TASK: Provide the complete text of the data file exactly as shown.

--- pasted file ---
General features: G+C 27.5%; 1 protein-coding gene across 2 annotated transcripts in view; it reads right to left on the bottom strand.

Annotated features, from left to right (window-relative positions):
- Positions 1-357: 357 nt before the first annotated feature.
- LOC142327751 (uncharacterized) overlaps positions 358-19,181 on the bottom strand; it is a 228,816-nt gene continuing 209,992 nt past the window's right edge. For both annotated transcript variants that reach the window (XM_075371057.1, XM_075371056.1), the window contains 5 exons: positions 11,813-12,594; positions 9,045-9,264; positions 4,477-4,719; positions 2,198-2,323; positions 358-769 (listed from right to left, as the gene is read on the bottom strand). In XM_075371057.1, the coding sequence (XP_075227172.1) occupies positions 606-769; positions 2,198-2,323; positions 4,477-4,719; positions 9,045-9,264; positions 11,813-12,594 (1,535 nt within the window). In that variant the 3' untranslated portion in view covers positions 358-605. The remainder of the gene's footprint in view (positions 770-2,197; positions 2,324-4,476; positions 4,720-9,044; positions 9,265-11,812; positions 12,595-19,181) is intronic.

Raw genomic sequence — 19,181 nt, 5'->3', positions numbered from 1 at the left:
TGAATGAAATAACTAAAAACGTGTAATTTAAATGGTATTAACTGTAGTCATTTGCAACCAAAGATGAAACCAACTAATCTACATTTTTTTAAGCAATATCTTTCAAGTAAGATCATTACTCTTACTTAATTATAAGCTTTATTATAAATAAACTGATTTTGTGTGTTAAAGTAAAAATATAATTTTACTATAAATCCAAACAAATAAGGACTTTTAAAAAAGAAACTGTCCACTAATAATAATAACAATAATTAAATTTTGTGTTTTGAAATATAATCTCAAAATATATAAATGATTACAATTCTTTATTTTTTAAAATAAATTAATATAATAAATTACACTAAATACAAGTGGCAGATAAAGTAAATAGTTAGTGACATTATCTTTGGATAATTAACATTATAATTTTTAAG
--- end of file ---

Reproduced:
General features: G+C 27.5%; 1 protein-coding gene across 2 annotated transcripts in view; it reads right to left on the bottom strand.

Annotated features, from left to right (window-relative positions):
- Positions 1-357: 357 nt before the first annotated feature.
- LOC142327751 (uncharacterized) overlaps positions 358-19,181 on the bottom strand; it is a 228,816-nt gene continuing 209,992 nt past the window's right edge. For both annotated transcript variants that reach the window (XM_075371057.1, XM_075371056.1), the window contains 5 exons: positions 11,813-12,594; positions 9,045-9,264; positions 4,477-4,719; positions 2,198-2,323; positions 358-769 (listed from right to left, as the gene is read on the bottom strand). In XM_075371057.1, the coding sequence (XP_075227172.1) occupies positions 606-769; positions 2,198-2,323; positions 4,477-4,719; positions 9,045-9,264; positions 11,813-12,594 (1,535 nt within the window). In that variant the 3' untranslated portion in view covers positions 358-605. The remainder of the gene's footprint in view (positions 770-2,197; positions 2,324-4,476; positions 4,720-9,044; positions 9,265-11,812; positions 12,595-19,181) is intronic.

Raw genomic sequence — 19,181 nt, 5'->3', positions numbered from 1 at the left:
TGAATGAAATAACTAAAAACGTGTAATTTAAATGGTATTAACTGTAGTCATTTGCAACCAAAGATGAAACCAACTAATCTACATTTTTTTAAGCAATATCTTTCAAGTAAGATCATTACTCTTACTTAATTATAAGCTTTATTATAAATAAACTGATTTTGTGTGTTAAAGTAAAAATATAATTTTACTATAAATCCAAACAAATAAGGACTTTTAAAAAAGAAACTGTCCACTAATAATAATAACAATAATTAAATTTTGTGTTTTGAAATATAATCTCAAAATATATAAATGATTACAATTCTTTATTTTTTAAAATAAATTAATATAATAAATTACACTAAATACAAGTGGCAGATAAAGTAAATAGTTAGTGACATTATCTTTGGATAATTAACATTATAATTTTTAAG